R is selected from the class consisting of NH OH, O-(lower)alkyl, in which (lower)alkyl is C through C (e.g. methyl, ethyl, pentyl, hexyl, etc.) and O-benzyl;

N means the side chain nitrogen atoms of arginine;

R is a protecting group for the N N and N"" nitrogen atoms of arginine selected from the class consisting of nitro, tosyl, benzyloxycarbonyl, and adamantyloxycarbonyl; or R is hydrogen which means there are no protecting groups on the side chain nitrogen atoms of arginine. Where the protecting group is nitro or tosyl, the protection is on either one of the N N nitrogens and in the case of benzyloxycarbonyl, or adamantyloxycarbonyl, the protection is on the N nitrogen and either one of the N N nitrogen atoms. The preferred protecting group defined by R is nitro;

R is a protecting group for the phenolic hydroxyl group of tyrosine selected from the class consisting of acetyl, tosyl, benzoyl, tetrahydropyranyl, tert-butyl, trityl, benzyl, 2,4 dichlorobenzyl and benzyloxycarbonyl. The preferred protecting group is benzyl; or R is hydrogen which means there is no protecting group on the phenolic hydroxy function;

R is at protecting group for the alcoholic hydroxyl group of serine and is selected from the class consisting of those members defined by R or R is hydrogen which means there is no protecting group on the alcoholic oxygen atom. Preferably R is benzyl;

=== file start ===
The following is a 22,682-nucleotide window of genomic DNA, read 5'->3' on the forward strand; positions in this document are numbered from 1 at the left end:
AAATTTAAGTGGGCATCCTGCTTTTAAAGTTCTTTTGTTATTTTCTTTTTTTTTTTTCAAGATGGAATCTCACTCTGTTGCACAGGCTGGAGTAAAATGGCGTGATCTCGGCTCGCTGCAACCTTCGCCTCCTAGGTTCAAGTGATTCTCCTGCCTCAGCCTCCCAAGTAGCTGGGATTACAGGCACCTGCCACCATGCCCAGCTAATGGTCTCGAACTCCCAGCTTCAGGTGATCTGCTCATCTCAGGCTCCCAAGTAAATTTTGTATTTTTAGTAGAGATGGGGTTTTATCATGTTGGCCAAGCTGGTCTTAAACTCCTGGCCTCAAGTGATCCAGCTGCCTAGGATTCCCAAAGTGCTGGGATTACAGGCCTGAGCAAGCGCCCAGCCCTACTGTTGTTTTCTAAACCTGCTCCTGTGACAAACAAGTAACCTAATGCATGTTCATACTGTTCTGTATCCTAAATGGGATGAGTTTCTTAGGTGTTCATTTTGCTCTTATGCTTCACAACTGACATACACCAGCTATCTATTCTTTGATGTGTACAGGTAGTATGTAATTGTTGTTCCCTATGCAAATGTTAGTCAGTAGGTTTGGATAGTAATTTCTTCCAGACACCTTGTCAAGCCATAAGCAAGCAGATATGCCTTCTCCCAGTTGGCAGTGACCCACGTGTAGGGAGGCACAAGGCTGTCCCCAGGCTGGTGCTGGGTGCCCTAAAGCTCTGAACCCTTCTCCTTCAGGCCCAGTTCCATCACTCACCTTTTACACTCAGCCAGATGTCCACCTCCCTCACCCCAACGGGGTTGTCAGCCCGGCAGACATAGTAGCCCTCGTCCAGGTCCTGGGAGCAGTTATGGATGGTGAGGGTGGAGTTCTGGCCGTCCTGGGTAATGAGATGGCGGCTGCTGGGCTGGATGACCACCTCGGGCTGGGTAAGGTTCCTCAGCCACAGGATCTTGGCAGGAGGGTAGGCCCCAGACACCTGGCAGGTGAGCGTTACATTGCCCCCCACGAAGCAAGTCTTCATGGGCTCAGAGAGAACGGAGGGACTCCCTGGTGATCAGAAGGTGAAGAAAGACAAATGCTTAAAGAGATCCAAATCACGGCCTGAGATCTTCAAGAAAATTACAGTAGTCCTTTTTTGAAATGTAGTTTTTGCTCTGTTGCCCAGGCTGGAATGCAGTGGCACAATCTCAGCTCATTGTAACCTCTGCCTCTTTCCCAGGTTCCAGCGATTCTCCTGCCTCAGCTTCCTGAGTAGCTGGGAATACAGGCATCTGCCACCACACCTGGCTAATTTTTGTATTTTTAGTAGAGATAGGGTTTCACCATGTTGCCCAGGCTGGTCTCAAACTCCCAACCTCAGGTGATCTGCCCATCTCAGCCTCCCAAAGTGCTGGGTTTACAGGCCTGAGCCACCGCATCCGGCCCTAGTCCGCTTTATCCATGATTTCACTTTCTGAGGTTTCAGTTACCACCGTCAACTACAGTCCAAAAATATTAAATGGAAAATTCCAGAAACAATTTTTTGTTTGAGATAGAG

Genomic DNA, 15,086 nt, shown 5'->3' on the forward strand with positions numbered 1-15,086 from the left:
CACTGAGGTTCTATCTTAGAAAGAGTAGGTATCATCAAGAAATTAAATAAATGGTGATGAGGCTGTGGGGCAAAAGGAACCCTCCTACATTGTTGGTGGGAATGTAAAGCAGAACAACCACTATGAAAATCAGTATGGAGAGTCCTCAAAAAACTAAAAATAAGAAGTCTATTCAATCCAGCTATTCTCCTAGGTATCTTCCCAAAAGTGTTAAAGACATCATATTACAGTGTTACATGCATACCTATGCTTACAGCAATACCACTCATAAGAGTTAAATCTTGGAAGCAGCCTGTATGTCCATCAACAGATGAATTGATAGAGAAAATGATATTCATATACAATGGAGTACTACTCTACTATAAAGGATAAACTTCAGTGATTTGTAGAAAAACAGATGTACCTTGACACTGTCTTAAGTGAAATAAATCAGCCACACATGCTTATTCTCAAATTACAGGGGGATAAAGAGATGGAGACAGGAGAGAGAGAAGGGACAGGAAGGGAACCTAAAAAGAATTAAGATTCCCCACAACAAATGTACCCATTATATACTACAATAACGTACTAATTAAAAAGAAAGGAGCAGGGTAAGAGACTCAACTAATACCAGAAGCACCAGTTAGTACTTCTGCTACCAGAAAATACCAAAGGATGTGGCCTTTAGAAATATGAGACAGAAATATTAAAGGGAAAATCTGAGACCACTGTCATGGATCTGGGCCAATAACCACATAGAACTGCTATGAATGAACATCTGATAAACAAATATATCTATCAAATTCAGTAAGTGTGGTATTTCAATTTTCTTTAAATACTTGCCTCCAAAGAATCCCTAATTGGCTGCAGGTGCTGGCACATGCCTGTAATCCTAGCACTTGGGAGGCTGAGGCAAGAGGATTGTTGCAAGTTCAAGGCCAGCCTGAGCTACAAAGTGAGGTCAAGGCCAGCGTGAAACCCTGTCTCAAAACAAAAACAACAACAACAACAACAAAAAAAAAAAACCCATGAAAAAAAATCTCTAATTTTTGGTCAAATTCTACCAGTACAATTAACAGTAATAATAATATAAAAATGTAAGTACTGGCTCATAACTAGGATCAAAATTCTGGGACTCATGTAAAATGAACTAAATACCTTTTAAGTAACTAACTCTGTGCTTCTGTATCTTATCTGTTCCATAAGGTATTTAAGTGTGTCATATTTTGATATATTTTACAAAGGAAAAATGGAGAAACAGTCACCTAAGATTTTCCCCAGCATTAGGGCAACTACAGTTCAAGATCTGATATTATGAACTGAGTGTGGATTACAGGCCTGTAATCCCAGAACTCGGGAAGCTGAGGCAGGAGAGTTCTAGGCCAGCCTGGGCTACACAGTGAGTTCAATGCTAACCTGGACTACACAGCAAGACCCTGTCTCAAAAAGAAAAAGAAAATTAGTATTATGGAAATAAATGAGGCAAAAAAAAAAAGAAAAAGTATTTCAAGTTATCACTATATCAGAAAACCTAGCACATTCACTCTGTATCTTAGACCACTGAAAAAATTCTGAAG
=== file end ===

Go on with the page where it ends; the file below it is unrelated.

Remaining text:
R is preferably hydrogen or an a-amino protecting group. The a-amino protecting group contemplated by R are those known to be useful in the art in the stepwise synthesis of polypeptides. Among the classes of a-amino protecting groups covered by R are (1) acyl type protecting groups illustrated by the following: formyl, trifluoroacetyl, phthalyl, toluenesulfonyl (tosyl), benzensulfonyl, nitrophenylsulfenyl, tritylsulfeny], o-nitrophenoxyacetyl, chloroacetyl, acetyl, 'y-chlorobutyryl, etc.; (2) aromatic urethan type protecting groups illustrated by benzyloxycarbonyl and substituted benzyloxycarbonyl such as p-chlorobenzyloxycarbonyl, p-nitrobenzyloxycarbonyl, p-bromobenzyloxycarbonyl, p-methoxybenzyloxycarbonyl; (3) aliphatic urethan protecting groups illustrated by tertbutyloxycarbonyl, diisopropylmethoxycarbonyl, isopropyloxycarbonyl, ethoxycarbonyl, allyloxycarbonyl; (4) cycloalkyl urethan type protecting groups illustrated by cyclopentyloxycarbonyl, adamantyloxycarbonyl, cyclohexyloxycarbonyl; (5) thio urethan type protecting groups such as phenylthiocarbonyl; (6) alkyl type. protecting groups as illustrated by triphenylmethyl (trityl), benzyl; (7) trialkylsilane groups such as trimethylsilane. The preferred a-amino protecting group defined by R are selected from the class consisting of tert-butyloxycarbonyl, cyclopentyloxycarbonyl, tertamyloxycarbonyl and d-isobornyloxycarbonyl In formula II at least one of R, R or R is a protecting group.